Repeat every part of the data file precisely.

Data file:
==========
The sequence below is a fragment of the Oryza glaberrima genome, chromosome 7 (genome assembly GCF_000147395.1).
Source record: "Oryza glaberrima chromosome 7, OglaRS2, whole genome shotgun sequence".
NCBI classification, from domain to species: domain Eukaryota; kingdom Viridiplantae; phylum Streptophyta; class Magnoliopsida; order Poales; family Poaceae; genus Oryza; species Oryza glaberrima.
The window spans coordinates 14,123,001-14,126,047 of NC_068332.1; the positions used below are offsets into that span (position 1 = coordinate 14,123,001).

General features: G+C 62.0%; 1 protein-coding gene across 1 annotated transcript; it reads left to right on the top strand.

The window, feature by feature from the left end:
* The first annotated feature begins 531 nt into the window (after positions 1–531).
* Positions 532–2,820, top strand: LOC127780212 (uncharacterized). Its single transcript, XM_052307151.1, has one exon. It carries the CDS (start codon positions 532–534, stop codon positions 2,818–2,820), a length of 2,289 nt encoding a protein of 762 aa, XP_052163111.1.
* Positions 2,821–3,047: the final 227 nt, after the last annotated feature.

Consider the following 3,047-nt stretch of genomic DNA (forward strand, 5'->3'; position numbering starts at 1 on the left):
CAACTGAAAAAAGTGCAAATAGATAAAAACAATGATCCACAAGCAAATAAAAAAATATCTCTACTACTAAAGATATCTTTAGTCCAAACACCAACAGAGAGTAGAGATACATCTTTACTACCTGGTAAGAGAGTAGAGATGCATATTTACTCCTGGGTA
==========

The sequence below is a fragment of the Oryza glaberrima genome, chromosome 7 (genome assembly GCF_000147395.1).
Source record: "Oryza glaberrima chromosome 7, OglaRS2, whole genome shotgun sequence".
NCBI classification, from domain to species: domain Eukaryota; kingdom Viridiplantae; phylum Streptophyta; class Magnoliopsida; order Poales; family Poaceae; genus Oryza; species Oryza glaberrima.
The window spans coordinates 14,123,001-14,126,047 of NC_068332.1; the positions used below are offsets into that span (position 1 = coordinate 14,123,001).

General features: G+C 62.0%; 1 protein-coding gene across 1 annotated transcript; it reads left to right on the top strand.

The window, feature by feature from the left end:
* The first annotated feature begins 531 nt into the window (after positions 1–531).
* Positions 532–2,820, top strand: LOC127780212 (uncharacterized). Its single transcript, XM_052307151.1, has one exon. It carries the CDS (start codon positions 532–534, stop codon positions 2,818–2,820), a length of 2,289 nt encoding a protein of 762 aa, XP_052163111.1.
* Positions 2,821–3,047: the final 227 nt, after the last annotated feature.

Consider the following 3,047-nt stretch of genomic DNA (forward strand, 5'->3'; position numbering starts at 1 on the left):
CAACTGAAAAAAGTGCAAATAGATAAAAACAATGATCCACAAGCAAATAAAAAAATATCTCTACTACTAAAGATATCTTTAGTCCAAACACCAACAGAGAGTAGAGATACATCTTTACTACCTGGTAAGAGAGTAGAGATGCATATTTACTCCTGGGTA